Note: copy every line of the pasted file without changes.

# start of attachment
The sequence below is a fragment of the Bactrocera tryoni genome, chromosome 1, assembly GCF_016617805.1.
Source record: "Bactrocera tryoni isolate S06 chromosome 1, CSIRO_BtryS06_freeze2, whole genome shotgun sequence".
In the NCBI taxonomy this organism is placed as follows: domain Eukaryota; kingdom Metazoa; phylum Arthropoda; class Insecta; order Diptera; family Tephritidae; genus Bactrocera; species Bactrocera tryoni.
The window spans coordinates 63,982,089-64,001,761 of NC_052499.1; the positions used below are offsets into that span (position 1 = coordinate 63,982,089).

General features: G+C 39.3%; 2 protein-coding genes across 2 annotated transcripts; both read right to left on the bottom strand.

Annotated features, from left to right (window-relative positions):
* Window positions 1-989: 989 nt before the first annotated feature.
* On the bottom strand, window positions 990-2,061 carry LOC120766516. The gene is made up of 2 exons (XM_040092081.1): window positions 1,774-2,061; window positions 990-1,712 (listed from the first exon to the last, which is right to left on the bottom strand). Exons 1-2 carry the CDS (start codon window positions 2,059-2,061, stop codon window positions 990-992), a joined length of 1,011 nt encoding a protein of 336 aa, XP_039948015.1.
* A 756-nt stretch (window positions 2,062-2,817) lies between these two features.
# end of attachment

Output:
The sequence below is a fragment of the Bactrocera tryoni genome, chromosome 1, assembly GCF_016617805.1.
Source record: "Bactrocera tryoni isolate S06 chromosome 1, CSIRO_BtryS06_freeze2, whole genome shotgun sequence".
In the NCBI taxonomy this organism is placed as follows: domain Eukaryota; kingdom Metazoa; phylum Arthropoda; class Insecta; order Diptera; family Tephritidae; genus Bactrocera; species Bactrocera tryoni.
The window spans coordinates 63,982,089-64,001,761 of NC_052499.1; the positions used below are offsets into that span (position 1 = coordinate 63,982,089).

General features: G+C 39.3%; 2 protein-coding genes across 2 annotated transcripts; both read right to left on the bottom strand.

Annotated features, from left to right (window-relative positions):
* Window positions 1-989: 989 nt before the first annotated feature.
* On the bottom strand, window positions 990-2,061 carry LOC120766516. The gene is made up of 2 exons (XM_040092081.1): window positions 1,774-2,061; window positions 990-1,712 (listed from the first exon to the last, which is right to left on the bottom strand). Exons 1-2 carry the CDS (start codon window positions 2,059-2,061, stop codon window positions 990-992), a joined length of 1,011 nt encoding a protein of 336 aa, XP_039948015.1.
* A 756-nt stretch (window positions 2,062-2,817) lies between these two features.